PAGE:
Crow’s Nest: Invasive Plants Lecture
By Daniel Barringer, Preserve Manager.
On Friday I had the opportunity to team up with Amy L. Jewitt from the Western Pennsylvania Conservancy/Pennsylvania Natural Heritage Program and Jess Slade, Natural Areas Section Leader at Morris Arboretum of the University of Pennsylvania, to present a seminar about managing invasive plants strategically. The program was held at Morris Arboretum, and thankfully, the above photo of Japanese akebia (Akebia quinquifolia) was not taken there—though this photo is from a nature center located in the Philadelphia region. (I was an intern at Morris Arboretum many years ago, before starting at Natural Lands.)
Our argument is that our goals, objectives, and strategies should be based upon restoring native plant communities that function despite the presence of some (managed) invasive plants; it just isn’t possible to eradicate all invasive plants. I spoke about some of the invaders present in our region, how we articulate our stewardship goals at Natural Lands, and then how we go about managing the invasive species.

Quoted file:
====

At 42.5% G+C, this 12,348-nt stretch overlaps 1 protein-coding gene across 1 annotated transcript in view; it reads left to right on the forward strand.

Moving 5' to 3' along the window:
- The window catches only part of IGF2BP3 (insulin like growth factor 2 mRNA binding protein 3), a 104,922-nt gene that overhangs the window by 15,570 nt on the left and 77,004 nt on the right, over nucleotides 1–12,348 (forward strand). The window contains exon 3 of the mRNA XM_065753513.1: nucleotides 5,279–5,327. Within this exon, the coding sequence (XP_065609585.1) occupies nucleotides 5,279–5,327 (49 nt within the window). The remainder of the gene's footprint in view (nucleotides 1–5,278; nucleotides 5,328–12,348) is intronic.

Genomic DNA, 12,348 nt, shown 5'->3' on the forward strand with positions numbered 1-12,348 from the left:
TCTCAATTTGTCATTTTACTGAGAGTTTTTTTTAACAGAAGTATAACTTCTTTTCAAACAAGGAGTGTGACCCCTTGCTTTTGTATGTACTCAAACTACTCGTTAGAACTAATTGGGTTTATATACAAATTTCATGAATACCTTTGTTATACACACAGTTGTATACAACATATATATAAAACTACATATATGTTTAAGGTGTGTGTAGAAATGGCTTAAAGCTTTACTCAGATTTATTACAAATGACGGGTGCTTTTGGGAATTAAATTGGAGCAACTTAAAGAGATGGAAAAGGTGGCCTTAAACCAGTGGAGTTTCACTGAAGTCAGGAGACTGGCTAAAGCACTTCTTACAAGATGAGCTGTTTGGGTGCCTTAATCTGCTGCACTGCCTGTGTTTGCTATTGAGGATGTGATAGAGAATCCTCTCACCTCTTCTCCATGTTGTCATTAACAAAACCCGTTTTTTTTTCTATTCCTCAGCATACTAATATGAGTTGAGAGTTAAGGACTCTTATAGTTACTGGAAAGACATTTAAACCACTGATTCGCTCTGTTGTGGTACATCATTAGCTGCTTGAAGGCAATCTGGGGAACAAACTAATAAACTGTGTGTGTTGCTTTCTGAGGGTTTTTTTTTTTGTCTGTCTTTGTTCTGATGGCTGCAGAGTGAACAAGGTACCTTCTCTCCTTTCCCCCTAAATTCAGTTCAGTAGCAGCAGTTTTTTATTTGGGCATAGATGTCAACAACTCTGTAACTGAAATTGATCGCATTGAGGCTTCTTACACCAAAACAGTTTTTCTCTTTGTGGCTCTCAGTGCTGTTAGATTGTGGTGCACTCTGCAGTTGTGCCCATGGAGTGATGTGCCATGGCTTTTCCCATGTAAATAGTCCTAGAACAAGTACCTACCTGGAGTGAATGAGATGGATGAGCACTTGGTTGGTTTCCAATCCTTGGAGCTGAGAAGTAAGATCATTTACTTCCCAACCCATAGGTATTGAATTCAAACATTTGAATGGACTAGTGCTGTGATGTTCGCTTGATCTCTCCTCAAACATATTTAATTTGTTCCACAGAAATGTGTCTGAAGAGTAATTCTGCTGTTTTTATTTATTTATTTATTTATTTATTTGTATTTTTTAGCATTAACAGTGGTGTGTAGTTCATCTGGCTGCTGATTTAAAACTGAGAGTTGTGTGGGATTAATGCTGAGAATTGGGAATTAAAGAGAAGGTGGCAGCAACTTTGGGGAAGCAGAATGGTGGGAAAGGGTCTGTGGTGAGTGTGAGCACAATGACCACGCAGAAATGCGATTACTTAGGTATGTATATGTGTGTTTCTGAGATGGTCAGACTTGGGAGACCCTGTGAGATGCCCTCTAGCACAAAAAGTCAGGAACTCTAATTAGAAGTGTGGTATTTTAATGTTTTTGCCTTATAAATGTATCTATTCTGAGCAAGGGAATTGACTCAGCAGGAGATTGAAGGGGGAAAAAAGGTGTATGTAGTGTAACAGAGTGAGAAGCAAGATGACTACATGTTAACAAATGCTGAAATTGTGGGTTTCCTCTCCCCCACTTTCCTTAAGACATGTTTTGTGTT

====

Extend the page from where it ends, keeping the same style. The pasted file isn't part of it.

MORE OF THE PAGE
Amy Jewitt manages the iMapInvasives website and mobile app, powerful tools for mapping invasives and tracking project management for them. She walked participants through the layers of website features that can be customized to the user’s needs. In the afternoon we walked outside and took sample data using the app on our phones, and then she showed us how that data looks when uploaded to the website. The data set becomes more useful the more people contribute to it and the tool can be used to locate other managers who are dealing with the same species.
Jess Slade walked us through the natural areas section of the Arboretum, showing a deer exclosure, some unique invasive plants that she is managing, and shared the techniques she is using there. Back inside she showed us the Geographic Information System mapping the Arboretum uses to track the major canopy trees, including invasive species.
The seminar was a great opportunity for sharing among the professionals and home gardeners who attended. Among other things, I found out that Japanese akebia is far more widespread in our region than I realized! I am grateful to Morris Arboretum for the opportunity to participate.